Friday, June 06, 2014 - An Islamic state cannot impose any taxes upon its Muslim citizens, besides Zakat. As far as the non-Muslims living in an Islamic state are concerned, they become citizens of an Islamic state through an agreement between themselves and the Islamic state. Taxes upon these non-Muslims shall be governed by that agreement, which was mutually agreed upon. In view of the explanation, imposition of Income tax, Wealth tax and all other direct or indirect taxes, by an Islamic state upon its Muslim citizens, is not in accordance with the directives of the Islamic Shari‘ah.
The history of Zakat is the same as that of Salaah. It is evident from the Qur’an that like Salaah its directive always existed in the Shari’ah of the previous Prophets. When the Almighty asked the Muslims to pay it, it was not something unknown to them. All the followers of the religion of Ibraham (AS) were fully aware of it. For this very reason Surah Al-Ma’arij (70:25) describes it as “A specified right.” Thus it was a pre-existing Sunnah which the Prophet (peace be upon him), with necessary reformations, upheld at behest of the Almighty.
There is a clear difference between Zakat and Taxation. Zakat is the only tax an Islamic government can impose upon its Muslim citizens. It is not merely a charity fund but can be spent on the collective needs of the people as well: The zakat money can be used to pay the salaries of all government officials including that of the head of state, to build all works of public interest, to cater for defence requirements and to establish an Islamic system of Insurance. In short, the system of zakat envisaged by the Qur’ân and Sunnah totally meets the requirements of running a welfare state.
The right of a state to levy taxes on its public, in particular, has created an unending rift between the rulers and the ruled. An institution which apparently began as a voluntary contribution by the people to relieve a few individuals of theirresponsibilities and entrust them with the development and progress of their collectivity gradually became the most means of their own and persecution.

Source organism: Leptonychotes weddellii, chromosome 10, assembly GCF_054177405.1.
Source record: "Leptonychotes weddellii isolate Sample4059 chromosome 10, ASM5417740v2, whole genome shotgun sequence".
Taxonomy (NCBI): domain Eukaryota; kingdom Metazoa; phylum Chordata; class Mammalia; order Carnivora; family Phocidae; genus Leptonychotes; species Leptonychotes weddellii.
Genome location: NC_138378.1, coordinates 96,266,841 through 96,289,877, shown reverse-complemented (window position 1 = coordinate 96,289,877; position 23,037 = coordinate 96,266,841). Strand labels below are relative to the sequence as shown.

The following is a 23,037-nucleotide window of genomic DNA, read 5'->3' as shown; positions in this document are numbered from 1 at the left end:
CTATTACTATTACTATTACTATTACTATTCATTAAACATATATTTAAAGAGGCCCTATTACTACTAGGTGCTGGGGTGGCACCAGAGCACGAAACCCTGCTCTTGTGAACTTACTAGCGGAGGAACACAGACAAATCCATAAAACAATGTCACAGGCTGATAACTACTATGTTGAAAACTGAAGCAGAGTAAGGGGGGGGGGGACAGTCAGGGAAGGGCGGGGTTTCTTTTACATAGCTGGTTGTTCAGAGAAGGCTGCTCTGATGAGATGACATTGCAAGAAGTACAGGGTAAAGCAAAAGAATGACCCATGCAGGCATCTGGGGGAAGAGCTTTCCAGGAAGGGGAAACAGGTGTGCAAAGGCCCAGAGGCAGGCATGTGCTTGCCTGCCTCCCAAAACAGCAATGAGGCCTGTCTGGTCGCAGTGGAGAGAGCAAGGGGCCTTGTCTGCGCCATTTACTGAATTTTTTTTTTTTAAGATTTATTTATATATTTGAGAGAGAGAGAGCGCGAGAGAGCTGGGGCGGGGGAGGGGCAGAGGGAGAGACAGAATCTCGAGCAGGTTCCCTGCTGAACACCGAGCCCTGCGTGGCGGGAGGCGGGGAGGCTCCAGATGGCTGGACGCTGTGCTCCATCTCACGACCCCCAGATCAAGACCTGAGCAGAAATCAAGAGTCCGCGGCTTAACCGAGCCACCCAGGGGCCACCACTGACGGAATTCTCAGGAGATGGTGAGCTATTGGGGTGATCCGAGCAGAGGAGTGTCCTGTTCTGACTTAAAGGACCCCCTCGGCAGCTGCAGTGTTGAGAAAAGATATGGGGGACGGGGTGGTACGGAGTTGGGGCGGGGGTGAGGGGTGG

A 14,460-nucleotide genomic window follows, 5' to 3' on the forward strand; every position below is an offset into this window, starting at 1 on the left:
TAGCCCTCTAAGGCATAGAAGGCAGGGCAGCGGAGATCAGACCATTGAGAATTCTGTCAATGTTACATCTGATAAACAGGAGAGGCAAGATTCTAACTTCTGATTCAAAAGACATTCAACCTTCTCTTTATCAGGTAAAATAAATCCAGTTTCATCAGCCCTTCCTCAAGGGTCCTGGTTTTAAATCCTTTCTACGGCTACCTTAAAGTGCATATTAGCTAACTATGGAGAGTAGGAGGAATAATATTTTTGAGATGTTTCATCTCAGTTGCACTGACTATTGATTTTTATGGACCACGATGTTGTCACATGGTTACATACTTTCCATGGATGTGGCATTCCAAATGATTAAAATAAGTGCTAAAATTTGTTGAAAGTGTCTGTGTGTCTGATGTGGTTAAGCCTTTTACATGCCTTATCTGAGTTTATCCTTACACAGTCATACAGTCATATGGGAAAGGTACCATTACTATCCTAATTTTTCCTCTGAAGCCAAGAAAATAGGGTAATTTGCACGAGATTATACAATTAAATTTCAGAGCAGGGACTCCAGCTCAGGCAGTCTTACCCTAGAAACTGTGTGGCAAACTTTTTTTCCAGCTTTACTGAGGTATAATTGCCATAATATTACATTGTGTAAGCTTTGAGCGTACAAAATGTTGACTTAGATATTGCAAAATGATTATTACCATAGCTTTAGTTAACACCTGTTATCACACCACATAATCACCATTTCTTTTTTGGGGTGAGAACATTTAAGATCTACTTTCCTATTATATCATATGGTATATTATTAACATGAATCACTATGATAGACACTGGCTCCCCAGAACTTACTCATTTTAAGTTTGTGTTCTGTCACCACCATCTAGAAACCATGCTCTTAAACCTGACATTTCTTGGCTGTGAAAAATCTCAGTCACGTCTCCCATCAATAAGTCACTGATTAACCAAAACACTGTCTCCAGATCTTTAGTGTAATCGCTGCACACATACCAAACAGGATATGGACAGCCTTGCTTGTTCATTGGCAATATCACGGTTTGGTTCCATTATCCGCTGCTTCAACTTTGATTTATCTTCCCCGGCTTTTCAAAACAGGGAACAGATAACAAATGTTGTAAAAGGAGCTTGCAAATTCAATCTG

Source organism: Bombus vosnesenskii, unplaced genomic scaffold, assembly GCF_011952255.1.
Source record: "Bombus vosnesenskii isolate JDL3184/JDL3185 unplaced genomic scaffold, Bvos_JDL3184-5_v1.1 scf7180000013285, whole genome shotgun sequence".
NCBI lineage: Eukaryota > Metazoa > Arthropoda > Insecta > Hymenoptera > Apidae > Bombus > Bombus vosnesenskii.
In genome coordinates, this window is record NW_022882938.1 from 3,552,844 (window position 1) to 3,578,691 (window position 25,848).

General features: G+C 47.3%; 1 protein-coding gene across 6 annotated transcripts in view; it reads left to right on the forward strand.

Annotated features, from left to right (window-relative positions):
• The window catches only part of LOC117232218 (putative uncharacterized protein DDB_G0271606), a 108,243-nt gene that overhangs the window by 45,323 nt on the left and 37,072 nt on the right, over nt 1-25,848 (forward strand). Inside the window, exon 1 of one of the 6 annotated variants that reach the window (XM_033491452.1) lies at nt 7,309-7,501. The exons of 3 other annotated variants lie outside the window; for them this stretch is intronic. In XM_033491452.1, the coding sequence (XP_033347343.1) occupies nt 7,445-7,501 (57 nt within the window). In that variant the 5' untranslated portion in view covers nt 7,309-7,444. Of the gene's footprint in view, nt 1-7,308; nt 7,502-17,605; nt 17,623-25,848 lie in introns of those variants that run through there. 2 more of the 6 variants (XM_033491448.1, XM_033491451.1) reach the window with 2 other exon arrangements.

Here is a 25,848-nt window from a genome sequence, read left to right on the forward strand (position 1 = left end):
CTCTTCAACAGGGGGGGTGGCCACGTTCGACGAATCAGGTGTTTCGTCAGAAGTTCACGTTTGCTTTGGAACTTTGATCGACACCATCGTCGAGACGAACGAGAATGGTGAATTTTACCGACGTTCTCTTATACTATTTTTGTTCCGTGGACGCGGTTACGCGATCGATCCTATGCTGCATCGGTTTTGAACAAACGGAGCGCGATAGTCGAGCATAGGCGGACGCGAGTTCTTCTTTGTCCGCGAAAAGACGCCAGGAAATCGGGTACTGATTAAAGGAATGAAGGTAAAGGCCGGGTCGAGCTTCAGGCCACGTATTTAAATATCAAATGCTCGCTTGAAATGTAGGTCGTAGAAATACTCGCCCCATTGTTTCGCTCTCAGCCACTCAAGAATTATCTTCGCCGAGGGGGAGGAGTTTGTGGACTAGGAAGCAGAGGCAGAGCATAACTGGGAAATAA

In my opinion, the total elimination of interest in the economy and the imposition of the true concept of zakat will not only generate enough money to meet the running expenses of the state but a considerable amount for development as well. However, a major part of the revenue for development would be obtained by means of all state owned enterprises whose management would be transfered to the private sector through either or both of the two modes: (i) selling a certain quantity of shares to the private sector, (ii) imposing kharaaj (tribute) on the party of the private sector which is entrusted with the job of management.
As we have seen one of the major objectives of Zakat is poverty alleviation.is can Zakat be spent on Non-Muslims for this purpose. Though a of Jurists have viewed that Zakat can be spent on non-Muslims, the majority view is that for poverty alleviation of Non-Muslims non-Zakat resources should be spent. There is no disagreement on the point that poverty alleviation and welfare of non-Muslims is an important concern for an Islamic state. In my view Zakat receipt would be sufficient in most of the countries which have attained mid-level development in making provision for the poor and the unemployed. It may not be sufficient in some countries where there is massive poverty. These countries need other resources to tackle the problem of poverty.
Zakat and tax are not same. Zakat is very small part of yearly income while tax is a huge share of monthly income one earns. Zakat is the due share of total amount to be paid once within one Islamic year. While tax is what is counted in total in one fiscal year but it is paid on every commodity as well as paid as taxes specified by govt. in every legal and authorized act or buying or selling. Zakat eradicates poverty while tax increases in many folds. Hence, people pay taxes happily but they avoid paying zakat which is lesser than taxes and better in use than the taxes.
(Pakistan Observer / 06 June 2014)---
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